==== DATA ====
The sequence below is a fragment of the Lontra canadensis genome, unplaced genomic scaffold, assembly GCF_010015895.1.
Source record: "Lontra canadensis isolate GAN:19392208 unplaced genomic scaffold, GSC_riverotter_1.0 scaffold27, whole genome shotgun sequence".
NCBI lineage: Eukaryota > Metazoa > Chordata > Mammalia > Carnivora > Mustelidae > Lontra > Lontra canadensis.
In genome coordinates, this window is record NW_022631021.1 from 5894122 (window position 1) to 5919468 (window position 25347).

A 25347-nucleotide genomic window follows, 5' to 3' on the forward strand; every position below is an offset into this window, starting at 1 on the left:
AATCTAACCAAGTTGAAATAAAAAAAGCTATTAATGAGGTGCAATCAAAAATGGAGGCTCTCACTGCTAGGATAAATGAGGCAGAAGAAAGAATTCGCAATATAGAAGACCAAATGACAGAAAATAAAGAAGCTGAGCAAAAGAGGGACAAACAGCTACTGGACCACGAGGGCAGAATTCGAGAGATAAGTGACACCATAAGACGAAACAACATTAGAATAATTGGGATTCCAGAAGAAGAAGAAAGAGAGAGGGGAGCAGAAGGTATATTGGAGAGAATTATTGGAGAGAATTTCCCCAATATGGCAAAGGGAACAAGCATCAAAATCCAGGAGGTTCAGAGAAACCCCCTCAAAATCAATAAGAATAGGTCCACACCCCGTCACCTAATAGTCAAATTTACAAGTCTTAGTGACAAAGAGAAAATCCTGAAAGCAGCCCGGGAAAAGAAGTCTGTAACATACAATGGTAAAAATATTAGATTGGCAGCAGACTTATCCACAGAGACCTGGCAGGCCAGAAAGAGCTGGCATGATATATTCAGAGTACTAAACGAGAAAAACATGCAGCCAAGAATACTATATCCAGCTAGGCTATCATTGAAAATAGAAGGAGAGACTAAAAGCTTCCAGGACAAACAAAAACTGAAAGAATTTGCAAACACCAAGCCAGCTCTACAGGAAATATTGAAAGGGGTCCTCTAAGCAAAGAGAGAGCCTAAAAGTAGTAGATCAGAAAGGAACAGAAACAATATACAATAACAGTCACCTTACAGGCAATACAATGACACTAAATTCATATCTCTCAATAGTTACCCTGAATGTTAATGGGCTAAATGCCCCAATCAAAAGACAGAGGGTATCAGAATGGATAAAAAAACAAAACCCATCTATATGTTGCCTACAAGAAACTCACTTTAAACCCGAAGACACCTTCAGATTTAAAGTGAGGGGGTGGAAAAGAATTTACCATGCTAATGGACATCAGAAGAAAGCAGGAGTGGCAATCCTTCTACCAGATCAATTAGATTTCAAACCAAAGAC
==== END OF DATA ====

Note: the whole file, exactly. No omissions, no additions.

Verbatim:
The sequence below is a fragment of the Lontra canadensis genome, unplaced genomic scaffold, assembly GCF_010015895.1.
Source record: "Lontra canadensis isolate GAN:19392208 unplaced genomic scaffold, GSC_riverotter_1.0 scaffold27, whole genome shotgun sequence".
NCBI lineage: Eukaryota > Metazoa > Chordata > Mammalia > Carnivora > Mustelidae > Lontra > Lontra canadensis.
In genome coordinates, this window is record NW_022631021.1 from 5894122 (window position 1) to 5919468 (window position 25347).

A 25347-nucleotide genomic window follows, 5' to 3' on the forward strand; every position below is an offset into this window, starting at 1 on the left:
AATCTAACCAAGTTGAAATAAAAAAAGCTATTAATGAGGTGCAATCAAAAATGGAGGCTCTCACTGCTAGGATAAATGAGGCAGAAGAAAGAATTCGCAATATAGAAGACCAAATGACAGAAAATAAAGAAGCTGAGCAAAAGAGGGACAAACAGCTACTGGACCACGAGGGCAGAATTCGAGAGATAAGTGACACCATAAGACGAAACAACATTAGAATAATTGGGATTCCAGAAGAAGAAGAAAGAGAGAGGGGAGCAGAAGGTATATTGGAGAGAATTATTGGAGAGAATTTCCCCAATATGGCAAAGGGAACAAGCATCAAAATCCAGGAGGTTCAGAGAAACCCCCTCAAAATCAATAAGAATAGGTCCACACCCCGTCACCTAATAGTCAAATTTACAAGTCTTAGTGACAAAGAGAAAATCCTGAAAGCAGCCCGGGAAAAGAAGTCTGTAACATACAATGGTAAAAATATTAGATTGGCAGCAGACTTATCCACAGAGACCTGGCAGGCCAGAAAGAGCTGGCATGATATATTCAGAGTACTAAACGAGAAAAACATGCAGCCAAGAATACTATATCCAGCTAGGCTATCATTGAAAATAGAAGGAGAGACTAAAAGCTTCCAGGACAAACAAAAACTGAAAGAATTTGCAAACACCAAGCCAGCTCTACAGGAAATATTGAAAGGGGTCCTCTAAGCAAAGAGAGAGCCTAAAAGTAGTAGATCAGAAAGGAACAGAAACAATATACAATAACAGTCACCTTACAGGCAATACAATGACACTAAATTCATATCTCTCAATAGTTACCCTGAATGTTAATGGGCTAAATGCCCCAATCAAAAGACAGAGGGTATCAGAATGGATAAAAAAACAAAACCCATCTATATGTTGCCTACAAGAAACTCACTTTAAACCCGAAGACACCTTCAGATTTAAAGTGAGGGGGTGGAAAAGAATTTACCATGCTAATGGACATCAGAAGAAAGCAGGAGTGGCAATCCTTCTACCAGATCAATTAGATTTCAAACCAAAGAC